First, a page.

As we move further into fall, not only do the leaves start changing colors, we also get to to see new flowers that are coming into season. As Natalie and I brainstormed this installment to share with all of you, we both wanted something unique. And boy, did Natalie throw it out of the park – the roses she found are breathtaking! These roses are true beauties – I dream about the hues!
Tell us a little bit about the different varieties of Roses that you wanted to highlight.
There are different classes of roses. Florabunda (lots of blooms, usually have several blooms on each stem and bloom more frequently), hybrid rose (pointy center with a long straight stem and is the typical florist rose) Shrub Roses (David Austin roses).
Koko Loko (florabunda) Abraham Darby (David Austin) Pieder B (Hybrid Tea)
These roses are beyond special and were grown by the talented rose grower Fallon Shea. The second I met her I knew I wanted more Fallon in my life. She understand roses and has a passion that I admire and that passionate spirit comes through in her flowers.
We see roses all year long at the flower market and the grocery store – is there a time of year that they are in season?
Roses are in season from April through October and they go dormant in the winter. Typically you would prune them in January and they stop producing in November. The heaviest bloom is the first bloom and in California that is the end of April or May and they slow down in the summer and then have a second bloom in September or October. This is the reason why some rose shoes are in the Fall rather than the Spring. Those that are seen throughout the winter months are grown in greenhouses or South America. In my opinion it is best to avoid supporting South American roses as they have terrible growing practices.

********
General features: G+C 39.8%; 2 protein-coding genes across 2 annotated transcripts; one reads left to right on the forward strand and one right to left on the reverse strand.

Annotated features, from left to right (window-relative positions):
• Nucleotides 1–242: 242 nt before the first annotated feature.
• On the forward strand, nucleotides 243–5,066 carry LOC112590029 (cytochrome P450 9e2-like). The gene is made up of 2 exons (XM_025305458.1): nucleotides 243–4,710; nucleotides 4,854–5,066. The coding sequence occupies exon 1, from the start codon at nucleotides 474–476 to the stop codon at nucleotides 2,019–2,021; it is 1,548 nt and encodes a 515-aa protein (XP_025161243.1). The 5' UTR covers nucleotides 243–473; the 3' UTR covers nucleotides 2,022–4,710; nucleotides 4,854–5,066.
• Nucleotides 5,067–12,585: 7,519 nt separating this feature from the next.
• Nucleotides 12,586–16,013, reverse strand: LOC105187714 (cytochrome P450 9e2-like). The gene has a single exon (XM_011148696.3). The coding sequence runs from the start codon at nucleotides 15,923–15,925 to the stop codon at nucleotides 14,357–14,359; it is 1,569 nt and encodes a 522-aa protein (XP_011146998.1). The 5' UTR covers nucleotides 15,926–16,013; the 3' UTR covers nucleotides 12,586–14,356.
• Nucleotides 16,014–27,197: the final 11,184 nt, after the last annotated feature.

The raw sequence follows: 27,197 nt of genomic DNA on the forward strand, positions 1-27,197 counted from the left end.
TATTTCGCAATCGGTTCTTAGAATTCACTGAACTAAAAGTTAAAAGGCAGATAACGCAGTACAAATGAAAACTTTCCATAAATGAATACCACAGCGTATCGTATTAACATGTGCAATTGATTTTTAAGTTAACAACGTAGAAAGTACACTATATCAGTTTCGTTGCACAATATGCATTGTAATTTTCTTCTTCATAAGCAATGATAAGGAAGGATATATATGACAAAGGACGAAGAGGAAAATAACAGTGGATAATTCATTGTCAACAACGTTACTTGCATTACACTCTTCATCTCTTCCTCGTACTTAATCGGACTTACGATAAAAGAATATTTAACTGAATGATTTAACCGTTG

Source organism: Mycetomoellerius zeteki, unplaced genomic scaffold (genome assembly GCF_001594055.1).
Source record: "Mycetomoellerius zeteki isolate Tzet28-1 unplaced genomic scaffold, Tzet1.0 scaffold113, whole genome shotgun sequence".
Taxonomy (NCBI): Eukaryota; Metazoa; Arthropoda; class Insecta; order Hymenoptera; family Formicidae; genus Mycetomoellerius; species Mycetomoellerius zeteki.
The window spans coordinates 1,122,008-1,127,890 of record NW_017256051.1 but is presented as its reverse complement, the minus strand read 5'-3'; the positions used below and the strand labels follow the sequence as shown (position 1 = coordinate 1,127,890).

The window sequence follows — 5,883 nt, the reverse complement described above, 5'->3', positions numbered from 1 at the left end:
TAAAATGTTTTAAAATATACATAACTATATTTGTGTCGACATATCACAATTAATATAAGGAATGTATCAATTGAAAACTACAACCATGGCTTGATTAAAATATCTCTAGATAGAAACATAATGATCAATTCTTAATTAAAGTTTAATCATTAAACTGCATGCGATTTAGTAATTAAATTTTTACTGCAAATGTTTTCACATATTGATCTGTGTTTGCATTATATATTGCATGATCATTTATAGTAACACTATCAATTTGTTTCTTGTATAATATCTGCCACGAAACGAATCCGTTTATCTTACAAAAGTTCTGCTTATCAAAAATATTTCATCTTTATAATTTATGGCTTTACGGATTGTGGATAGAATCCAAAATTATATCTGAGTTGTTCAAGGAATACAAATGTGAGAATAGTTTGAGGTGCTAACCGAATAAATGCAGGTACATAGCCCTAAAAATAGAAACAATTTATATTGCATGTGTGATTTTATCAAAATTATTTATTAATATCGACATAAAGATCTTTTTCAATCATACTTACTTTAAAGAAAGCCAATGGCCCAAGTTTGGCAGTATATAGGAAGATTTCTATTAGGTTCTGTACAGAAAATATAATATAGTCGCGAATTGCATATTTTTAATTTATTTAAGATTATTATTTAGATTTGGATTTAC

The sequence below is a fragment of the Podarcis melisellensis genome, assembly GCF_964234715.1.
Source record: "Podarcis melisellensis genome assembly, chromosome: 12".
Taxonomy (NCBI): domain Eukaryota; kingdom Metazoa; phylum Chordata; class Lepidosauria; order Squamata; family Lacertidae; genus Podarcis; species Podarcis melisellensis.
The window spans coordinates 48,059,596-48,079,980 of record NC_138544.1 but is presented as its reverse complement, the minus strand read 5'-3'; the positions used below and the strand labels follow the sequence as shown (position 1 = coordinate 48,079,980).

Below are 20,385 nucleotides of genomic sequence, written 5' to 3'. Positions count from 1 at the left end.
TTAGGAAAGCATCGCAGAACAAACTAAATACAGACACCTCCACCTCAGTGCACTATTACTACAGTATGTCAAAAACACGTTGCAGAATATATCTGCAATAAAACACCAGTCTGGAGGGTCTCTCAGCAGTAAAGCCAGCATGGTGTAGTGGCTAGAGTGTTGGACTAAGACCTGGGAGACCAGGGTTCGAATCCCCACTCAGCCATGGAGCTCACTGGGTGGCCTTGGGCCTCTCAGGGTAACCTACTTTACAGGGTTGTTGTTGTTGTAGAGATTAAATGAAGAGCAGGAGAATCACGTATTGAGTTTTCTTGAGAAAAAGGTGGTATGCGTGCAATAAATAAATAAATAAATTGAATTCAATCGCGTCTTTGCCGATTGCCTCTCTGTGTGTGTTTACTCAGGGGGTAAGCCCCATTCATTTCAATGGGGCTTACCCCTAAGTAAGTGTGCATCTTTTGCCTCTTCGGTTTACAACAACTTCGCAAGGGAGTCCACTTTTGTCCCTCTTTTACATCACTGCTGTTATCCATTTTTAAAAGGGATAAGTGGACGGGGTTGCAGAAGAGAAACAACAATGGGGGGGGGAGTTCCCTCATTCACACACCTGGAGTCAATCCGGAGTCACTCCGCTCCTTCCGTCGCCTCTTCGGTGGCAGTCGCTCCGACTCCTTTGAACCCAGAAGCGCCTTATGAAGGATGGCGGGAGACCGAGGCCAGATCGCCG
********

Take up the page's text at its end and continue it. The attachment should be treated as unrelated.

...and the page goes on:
Do you have any tips on handling roses when you are arranging them? AKA, not getting poked.
I suggest using a sharp knife or scissors to cut off the thorns before using them to arrange. Some thorns are smaller and they actually hurt more when you get pricked. I suggest wearing gloves when handling them.
What’s the typical longevity of freshly cut roses?
Roses can last anywhere from two days to a week depending on the variety and specifics of the rose. Roses are not the longest lasting flower there is.
Do you have any tips on what to do to have them last longer?
The best way to process a freshly cut rose is to cut the stem under water before you transfer it to the vase. This will keep an air bubble from forming which stops the rose from pulling water. Many people swear by using flower fresh powdered product but that is not something I do. I also suggest cutting the rose on an angle.
To get inspired by past Blooms in Season posts – click here.
Flowers by Natalie Bowen Designs | Images by Caitlin Flemming for Sacramento Street